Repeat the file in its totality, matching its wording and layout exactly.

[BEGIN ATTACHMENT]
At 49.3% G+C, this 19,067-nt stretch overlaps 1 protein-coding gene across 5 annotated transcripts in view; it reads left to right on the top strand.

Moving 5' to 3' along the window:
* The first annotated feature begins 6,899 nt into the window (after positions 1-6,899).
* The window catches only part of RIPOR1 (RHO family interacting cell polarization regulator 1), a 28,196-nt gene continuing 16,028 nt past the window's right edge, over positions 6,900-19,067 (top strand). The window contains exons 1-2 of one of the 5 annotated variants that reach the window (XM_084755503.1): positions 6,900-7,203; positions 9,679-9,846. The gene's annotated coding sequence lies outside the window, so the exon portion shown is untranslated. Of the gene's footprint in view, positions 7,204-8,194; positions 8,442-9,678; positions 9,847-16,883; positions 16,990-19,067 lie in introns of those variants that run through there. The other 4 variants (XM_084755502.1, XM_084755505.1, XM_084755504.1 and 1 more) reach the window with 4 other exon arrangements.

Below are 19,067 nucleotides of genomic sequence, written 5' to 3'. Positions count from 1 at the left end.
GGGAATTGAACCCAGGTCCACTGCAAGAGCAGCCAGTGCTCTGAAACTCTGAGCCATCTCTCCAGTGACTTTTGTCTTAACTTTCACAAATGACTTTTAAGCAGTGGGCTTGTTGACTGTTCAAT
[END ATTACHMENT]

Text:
At 49.3% G+C, this 19,067-nt stretch overlaps 1 protein-coding gene across 5 annotated transcripts in view; it reads left to right on the top strand.

Moving 5' to 3' along the window:
* The first annotated feature begins 6,899 nt into the window (after positions 1-6,899).
* The window catches only part of RIPOR1 (RHO family interacting cell polarization regulator 1), a 28,196-nt gene continuing 16,028 nt past the window's right edge, over positions 6,900-19,067 (top strand). The window contains exons 1-2 of one of the 5 annotated variants that reach the window (XM_084755503.1): positions 6,900-7,203; positions 9,679-9,846. The gene's annotated coding sequence lies outside the window, so the exon portion shown is untranslated. Of the gene's footprint in view, positions 7,204-8,194; positions 8,442-9,678; positions 9,847-16,883; positions 16,990-19,067 lie in introns of those variants that run through there. The other 4 variants (XM_084755502.1, XM_084755505.1, XM_084755504.1 and 1 more) reach the window with 4 other exon arrangements.

Below are 19,067 nucleotides of genomic sequence, written 5' to 3'. Positions count from 1 at the left end.
GGGAATTGAACCCAGGTCCACTGCAAGAGCAGCCAGTGCTCTGAAACTCTGAGCCATCTCTCCAGTGACTTTTGTCTTAACTTTCACAAATGACTTTTAAGCAGTGGGCTTGTTGACTGTTCAAT